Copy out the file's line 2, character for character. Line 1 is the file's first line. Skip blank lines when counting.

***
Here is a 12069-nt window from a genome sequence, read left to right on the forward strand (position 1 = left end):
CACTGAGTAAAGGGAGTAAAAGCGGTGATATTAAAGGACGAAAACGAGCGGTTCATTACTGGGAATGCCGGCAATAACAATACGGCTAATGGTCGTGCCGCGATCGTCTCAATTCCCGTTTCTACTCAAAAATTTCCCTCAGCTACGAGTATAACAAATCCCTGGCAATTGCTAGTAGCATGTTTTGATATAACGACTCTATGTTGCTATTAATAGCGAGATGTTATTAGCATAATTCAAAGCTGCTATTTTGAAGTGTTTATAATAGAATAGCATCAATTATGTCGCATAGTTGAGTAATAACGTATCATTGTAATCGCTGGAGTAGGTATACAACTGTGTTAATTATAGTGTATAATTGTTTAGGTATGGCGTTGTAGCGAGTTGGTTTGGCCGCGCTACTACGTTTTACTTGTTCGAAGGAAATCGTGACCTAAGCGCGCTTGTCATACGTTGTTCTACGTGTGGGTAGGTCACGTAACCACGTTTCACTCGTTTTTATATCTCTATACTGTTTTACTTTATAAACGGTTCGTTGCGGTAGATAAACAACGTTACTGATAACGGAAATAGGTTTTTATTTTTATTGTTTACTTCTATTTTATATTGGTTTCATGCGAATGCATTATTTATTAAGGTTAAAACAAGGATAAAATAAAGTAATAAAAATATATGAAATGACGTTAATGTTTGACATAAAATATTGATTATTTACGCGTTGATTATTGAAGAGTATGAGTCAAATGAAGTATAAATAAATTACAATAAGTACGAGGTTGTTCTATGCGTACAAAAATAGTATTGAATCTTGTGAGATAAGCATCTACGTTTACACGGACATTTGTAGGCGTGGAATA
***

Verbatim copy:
CACTGAGTAAAGGGAGTAAAAGCGGTGATATTAAAGGACGAAAACGAGCGGTTCATTACTGGGAATGCCGGCAATAACAATACGGCTAATGGTCGTGCCGCGATCGTCTCAATTCCCGTTTCTACTCAAAAATTTCCCTCAGCTACGAGTATAACAAATCCCTGGCAATTGCTAGTAGCATGTTTTGATATAACGACTCTATGTTGCTATTAATAGCGAGATGTTATTAGCATAATTCAAAGCTGCTATTTTGAAGTGTTTATAATAGAATAGCATCAATTATGTCGCATAGTTGAGTAATAACGTATCATTGTAATCGCTGGAGTAGGTATACAACTGTGTTAATTATAGTGTATAATTGTTTAGGTATGGCGTTGTAGCGAGTTGGTTTGGCCGCGCTACTACGTTTTACTTGTTCGAAGGAAATCGTGACCTAAGCGCGCTTGTCATACGTTGTTCTACGTGTGGGTAGGTCACGTAACCACGTTTCACTCGTTTTTATATCTCTATACTGTTTTACTTTATAAACGGTTCGTTGCGGTAGATAAACAACGTTACTGATAACGGAAATAGGTTTTTATTTTTATTGTTTACTTCTATTTTATATTGGTTTCATGCGAATGCATTATTTATTAAGGTTAAAACAAGGATAAAATAAAGTAATAAAAATATATGAAATGACGTTAATGTTTGACATAAAATATTGATTATTTACGCGTTGATTATTGAAGAGTATGAGTCAAATGAAGTATAAATAAATTACAATAAGTACGAGGTTGTTCTATGCGTACAAAAATAGTATTGAATCTTGTGAGATAAGCATCTACGTTTACACGGACATTTGTAGGCGTGGAATA